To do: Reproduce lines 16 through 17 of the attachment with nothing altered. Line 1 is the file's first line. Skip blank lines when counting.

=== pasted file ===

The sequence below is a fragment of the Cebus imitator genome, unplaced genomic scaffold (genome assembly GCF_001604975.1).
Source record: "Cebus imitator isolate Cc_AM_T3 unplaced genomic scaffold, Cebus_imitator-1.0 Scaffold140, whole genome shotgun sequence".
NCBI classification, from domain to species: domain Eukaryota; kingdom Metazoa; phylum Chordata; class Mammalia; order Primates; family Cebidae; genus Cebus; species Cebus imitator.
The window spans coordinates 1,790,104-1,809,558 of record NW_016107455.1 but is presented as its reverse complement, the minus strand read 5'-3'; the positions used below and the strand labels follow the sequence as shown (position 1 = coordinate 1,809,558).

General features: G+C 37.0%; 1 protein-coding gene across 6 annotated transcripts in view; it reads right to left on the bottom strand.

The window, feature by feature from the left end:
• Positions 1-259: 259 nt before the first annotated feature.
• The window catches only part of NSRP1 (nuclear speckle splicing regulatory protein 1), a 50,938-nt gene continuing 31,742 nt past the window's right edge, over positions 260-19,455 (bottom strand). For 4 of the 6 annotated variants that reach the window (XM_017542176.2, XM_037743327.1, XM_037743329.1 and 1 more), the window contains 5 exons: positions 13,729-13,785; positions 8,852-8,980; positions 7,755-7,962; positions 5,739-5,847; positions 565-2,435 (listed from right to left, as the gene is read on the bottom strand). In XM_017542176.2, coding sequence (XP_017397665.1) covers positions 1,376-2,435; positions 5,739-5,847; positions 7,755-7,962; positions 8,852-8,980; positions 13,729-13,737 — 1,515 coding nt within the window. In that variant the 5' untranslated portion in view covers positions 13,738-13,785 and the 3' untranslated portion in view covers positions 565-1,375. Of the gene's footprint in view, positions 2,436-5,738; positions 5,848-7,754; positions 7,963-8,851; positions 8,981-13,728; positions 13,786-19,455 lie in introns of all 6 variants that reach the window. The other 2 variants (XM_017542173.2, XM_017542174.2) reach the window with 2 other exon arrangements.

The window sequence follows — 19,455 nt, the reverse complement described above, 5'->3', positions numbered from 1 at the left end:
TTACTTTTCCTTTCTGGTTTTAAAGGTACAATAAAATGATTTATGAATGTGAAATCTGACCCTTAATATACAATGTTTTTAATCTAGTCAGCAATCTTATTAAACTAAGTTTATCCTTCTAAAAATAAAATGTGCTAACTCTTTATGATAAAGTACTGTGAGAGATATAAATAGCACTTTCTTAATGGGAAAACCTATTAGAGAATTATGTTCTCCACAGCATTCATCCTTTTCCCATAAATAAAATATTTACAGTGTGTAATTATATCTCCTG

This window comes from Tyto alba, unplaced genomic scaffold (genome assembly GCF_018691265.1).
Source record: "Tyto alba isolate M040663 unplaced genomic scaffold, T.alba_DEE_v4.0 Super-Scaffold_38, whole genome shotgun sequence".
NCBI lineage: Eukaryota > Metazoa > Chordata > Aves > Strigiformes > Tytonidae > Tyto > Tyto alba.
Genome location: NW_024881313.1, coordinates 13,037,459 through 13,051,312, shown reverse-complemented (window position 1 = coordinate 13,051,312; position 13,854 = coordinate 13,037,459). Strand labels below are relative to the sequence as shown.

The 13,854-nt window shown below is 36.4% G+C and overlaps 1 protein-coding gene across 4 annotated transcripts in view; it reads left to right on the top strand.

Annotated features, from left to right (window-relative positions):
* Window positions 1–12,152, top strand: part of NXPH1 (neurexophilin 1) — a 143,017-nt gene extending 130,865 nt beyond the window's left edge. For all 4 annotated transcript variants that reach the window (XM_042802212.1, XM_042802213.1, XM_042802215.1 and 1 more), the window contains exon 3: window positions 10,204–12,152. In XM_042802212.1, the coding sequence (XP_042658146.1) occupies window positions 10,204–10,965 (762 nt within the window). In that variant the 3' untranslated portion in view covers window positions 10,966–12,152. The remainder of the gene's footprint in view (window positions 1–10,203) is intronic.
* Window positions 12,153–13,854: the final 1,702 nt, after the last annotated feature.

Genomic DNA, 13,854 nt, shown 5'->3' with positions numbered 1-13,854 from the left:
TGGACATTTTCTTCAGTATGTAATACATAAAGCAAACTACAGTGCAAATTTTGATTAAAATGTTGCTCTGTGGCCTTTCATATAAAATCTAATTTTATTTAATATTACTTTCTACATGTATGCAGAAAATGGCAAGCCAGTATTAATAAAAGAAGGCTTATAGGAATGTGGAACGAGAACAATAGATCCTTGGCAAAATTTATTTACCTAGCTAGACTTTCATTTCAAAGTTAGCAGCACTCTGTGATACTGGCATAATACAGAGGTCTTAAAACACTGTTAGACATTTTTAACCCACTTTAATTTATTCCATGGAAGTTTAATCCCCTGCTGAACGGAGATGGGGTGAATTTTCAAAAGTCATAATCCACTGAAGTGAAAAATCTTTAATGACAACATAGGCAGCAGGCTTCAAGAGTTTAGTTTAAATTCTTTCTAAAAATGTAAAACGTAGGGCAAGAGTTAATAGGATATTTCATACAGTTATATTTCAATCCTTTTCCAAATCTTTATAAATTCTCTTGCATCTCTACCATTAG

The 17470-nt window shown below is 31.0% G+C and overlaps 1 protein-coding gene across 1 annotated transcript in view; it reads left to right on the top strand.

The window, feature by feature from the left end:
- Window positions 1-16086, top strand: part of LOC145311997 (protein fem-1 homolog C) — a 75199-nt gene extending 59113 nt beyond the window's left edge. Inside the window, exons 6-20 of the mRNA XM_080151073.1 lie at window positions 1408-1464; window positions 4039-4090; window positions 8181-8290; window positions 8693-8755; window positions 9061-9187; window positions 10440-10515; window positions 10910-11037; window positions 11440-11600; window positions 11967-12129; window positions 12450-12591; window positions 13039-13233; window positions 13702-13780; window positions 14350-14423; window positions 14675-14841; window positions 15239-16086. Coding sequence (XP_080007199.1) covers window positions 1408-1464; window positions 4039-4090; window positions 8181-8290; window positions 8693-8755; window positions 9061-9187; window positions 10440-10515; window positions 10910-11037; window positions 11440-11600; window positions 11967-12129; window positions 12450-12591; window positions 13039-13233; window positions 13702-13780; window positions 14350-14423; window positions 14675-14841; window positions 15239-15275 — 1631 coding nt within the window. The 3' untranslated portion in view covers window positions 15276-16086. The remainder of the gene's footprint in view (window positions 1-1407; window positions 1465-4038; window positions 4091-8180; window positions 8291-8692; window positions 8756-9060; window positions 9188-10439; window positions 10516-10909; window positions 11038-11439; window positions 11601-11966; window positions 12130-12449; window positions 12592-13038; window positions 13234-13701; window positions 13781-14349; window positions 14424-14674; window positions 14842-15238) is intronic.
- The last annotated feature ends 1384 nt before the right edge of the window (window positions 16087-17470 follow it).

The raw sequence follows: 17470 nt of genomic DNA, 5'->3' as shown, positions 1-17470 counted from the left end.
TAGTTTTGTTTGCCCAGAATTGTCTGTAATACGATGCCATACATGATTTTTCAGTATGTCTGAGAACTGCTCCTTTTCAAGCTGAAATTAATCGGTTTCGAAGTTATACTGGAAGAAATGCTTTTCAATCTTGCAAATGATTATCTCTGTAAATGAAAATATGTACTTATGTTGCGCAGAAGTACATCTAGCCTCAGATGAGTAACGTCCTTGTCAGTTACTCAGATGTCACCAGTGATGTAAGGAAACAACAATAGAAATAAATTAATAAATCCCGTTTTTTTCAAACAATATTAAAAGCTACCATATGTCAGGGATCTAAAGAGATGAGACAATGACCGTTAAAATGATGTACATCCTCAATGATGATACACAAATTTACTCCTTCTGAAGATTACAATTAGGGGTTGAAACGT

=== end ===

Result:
Annotated features, from left to right (window-relative positions):
* Window positions 1–12,152, top strand: part of NXPH1 (neurexophilin 1) — a 143,017-nt gene extending 130,865 nt beyond the window's left edge. For all 4 annotated transcript variants that reach the window (XM_042802212.1, XM_042802213.1, XM_042802215.1 and 1 more), the window contains exon 3: window positions 10,204–12,152. In XM_042802212.1, the coding sequence (XP_042658146.1) occupies window positions 10,204–10,965 (762 nt within the window). In that variant the 3' untranslated portion in view covers window positions 10,966–12,152. The remainder of the gene's footprint in view (window positions 1–10,203) is intronic.